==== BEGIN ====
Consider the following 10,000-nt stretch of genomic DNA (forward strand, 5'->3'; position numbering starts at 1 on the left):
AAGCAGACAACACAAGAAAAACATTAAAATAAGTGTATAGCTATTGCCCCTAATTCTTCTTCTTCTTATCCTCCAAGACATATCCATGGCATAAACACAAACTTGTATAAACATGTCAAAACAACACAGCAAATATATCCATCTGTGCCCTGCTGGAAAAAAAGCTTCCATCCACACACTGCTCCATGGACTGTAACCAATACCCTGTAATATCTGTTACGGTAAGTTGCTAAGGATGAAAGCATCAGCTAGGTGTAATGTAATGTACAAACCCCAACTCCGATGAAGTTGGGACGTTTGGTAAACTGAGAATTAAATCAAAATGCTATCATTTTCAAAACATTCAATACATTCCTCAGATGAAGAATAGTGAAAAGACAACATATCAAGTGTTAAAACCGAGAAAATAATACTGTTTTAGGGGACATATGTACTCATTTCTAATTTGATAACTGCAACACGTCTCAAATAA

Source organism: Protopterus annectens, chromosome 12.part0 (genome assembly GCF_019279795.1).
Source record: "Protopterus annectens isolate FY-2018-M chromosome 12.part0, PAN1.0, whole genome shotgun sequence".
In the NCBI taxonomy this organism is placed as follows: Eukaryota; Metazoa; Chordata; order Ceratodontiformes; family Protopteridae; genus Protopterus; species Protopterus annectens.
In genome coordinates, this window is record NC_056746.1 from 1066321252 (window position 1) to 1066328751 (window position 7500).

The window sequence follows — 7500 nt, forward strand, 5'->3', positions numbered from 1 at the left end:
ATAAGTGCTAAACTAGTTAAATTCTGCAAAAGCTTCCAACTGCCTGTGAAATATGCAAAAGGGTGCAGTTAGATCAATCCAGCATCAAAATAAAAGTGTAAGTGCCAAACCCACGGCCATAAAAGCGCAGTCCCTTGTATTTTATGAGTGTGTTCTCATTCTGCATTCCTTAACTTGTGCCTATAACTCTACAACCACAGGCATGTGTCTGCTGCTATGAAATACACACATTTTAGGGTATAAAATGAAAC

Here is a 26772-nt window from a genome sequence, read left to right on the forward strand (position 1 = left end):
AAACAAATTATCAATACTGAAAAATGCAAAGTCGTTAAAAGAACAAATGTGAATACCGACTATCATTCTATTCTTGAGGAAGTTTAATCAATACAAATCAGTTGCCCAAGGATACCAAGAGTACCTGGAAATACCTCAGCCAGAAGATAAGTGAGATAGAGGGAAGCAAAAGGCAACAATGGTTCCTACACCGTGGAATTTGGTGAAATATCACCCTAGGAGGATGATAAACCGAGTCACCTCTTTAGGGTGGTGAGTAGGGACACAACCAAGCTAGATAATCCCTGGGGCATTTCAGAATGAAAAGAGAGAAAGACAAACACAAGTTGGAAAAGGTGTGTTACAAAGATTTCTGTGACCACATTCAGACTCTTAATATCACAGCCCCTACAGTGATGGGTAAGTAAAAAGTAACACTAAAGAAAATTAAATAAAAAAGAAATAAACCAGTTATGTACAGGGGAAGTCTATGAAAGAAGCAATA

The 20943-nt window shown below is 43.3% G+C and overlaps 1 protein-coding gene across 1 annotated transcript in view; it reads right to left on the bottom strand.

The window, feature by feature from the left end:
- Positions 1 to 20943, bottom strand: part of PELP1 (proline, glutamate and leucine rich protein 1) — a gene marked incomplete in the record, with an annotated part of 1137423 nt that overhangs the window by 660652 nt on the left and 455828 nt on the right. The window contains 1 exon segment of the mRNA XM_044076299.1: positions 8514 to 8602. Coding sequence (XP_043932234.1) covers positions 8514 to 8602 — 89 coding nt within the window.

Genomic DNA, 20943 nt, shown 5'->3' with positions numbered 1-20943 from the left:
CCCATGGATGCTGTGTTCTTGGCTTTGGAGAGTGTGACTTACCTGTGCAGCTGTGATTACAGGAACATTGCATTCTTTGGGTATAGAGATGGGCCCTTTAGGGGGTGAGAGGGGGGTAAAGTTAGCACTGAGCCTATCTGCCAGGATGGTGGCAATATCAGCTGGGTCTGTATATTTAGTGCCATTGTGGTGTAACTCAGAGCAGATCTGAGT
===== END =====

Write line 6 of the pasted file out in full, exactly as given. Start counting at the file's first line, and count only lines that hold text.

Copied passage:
In genome coordinates, this window is record NC_056746.1 from 1066321252 (window position 1) to 1066328751 (window position 7500).